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KCPumpkinStalker
Stray voltage when switch is off

1935 storybook cottage

I replaced my bathroom light fixture, wall mount over the mirror. There were several wires that were twisted together in the box and when the wall switch is on, I got 119V. However, when the wall switch was off, I got 18.4V on my Fluke. The wall switch was replaced by an electrician with a GFI switch/outlet combo.

I'm guessing the reason there are 4 wires twisted together is one set used to go to the outlet that was commonly found on porceline bathroom light fixtures. I'm afraid if I try to twist it apart the wires will disentegrate. They're solid enough the way they are, but it looks like someone actually twisted, and then soldered them together.

So, is 18 erroneous volts really a problem? Will bulbs burn out quicker if the constantly receive a small stream of voltage? Is it worth messing with or is there a chance I'll create more problems?

NEC
Re: Stray voltage when switch is off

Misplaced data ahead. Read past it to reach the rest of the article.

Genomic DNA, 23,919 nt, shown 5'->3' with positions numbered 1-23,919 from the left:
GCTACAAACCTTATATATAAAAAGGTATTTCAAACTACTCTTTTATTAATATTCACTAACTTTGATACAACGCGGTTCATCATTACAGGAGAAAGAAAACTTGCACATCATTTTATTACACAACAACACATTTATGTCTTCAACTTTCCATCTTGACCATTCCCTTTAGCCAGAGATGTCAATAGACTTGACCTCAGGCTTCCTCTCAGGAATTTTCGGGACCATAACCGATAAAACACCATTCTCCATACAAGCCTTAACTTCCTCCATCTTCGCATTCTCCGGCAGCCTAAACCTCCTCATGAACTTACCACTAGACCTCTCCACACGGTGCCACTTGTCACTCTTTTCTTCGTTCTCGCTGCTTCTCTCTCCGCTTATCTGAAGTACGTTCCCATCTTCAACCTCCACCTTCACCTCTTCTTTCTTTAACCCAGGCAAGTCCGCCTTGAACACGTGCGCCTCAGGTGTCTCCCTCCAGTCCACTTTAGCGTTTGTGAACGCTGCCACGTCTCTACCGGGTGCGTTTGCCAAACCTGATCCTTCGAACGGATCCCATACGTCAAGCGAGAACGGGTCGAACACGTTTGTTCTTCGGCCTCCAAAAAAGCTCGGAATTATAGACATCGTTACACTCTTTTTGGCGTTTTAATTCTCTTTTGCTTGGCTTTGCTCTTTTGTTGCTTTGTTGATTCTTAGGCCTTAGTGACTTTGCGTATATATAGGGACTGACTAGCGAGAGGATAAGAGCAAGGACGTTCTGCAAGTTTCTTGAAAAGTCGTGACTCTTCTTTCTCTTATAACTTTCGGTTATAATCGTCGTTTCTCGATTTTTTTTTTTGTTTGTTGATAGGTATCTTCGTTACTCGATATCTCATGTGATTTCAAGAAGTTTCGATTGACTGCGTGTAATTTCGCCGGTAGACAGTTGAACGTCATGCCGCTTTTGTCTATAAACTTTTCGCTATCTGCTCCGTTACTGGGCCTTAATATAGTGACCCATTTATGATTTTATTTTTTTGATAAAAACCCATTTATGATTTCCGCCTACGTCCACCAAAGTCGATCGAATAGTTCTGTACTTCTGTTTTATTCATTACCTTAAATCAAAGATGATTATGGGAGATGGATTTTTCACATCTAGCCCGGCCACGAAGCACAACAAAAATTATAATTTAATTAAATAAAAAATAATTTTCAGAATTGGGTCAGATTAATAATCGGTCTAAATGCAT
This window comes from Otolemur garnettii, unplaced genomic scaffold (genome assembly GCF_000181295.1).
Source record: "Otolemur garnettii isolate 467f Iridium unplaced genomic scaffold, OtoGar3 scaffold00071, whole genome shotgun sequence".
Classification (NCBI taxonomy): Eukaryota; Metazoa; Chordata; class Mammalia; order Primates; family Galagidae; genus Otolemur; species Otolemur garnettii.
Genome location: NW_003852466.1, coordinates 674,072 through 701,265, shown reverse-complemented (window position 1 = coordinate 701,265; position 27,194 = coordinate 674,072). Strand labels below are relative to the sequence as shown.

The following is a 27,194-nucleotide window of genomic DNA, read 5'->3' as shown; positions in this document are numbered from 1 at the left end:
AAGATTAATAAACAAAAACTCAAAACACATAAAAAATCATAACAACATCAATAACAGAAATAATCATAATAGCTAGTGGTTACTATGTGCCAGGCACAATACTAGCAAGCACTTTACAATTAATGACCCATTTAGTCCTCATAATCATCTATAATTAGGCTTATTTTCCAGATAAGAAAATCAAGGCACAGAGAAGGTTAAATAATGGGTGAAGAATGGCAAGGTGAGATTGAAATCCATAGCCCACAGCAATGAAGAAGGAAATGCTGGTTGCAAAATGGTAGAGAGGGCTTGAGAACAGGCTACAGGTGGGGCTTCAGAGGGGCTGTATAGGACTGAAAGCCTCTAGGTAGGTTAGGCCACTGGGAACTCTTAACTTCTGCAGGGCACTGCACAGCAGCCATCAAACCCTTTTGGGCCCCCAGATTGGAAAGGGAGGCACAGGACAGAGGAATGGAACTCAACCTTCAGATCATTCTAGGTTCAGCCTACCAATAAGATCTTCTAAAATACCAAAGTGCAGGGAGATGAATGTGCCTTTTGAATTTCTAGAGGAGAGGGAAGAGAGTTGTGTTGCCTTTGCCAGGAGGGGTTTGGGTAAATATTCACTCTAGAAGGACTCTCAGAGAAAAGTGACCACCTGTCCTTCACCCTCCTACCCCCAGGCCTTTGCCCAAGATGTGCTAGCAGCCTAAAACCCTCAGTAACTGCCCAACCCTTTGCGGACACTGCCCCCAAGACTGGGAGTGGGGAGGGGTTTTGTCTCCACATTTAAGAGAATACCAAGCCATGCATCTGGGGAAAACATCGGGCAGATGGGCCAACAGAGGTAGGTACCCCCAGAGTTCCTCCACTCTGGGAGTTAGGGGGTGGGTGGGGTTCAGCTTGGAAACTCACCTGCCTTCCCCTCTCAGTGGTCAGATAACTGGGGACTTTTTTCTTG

You are using a digital meter, correct?

What you are seeing is voltage that is induced in the wire much like how a transformer works. There is no current available to do any damage though. You could short it to a grounded conductor and not see a spark. This is very common when using a digital meter.

No problem.

KCPumpkinStalker
Re: Stray voltage when switch is off

Yes, digital meter. Thanks for the reply. I didn't figure it would cause a problem but thought I would ask just in case.

Ernie_Fergler
Re: Stray voltage when switch is off
NEC wrote:

You are using a digital meter, correct?

What you are seeing is voltage that is induced in the wire much like how a transformer works. There is no current available to do any damage though. You could short it to a grounded conductor and not see a spark. This is very common when using a digital meter.

No problem.

NEC, you beat me to that answer.:D

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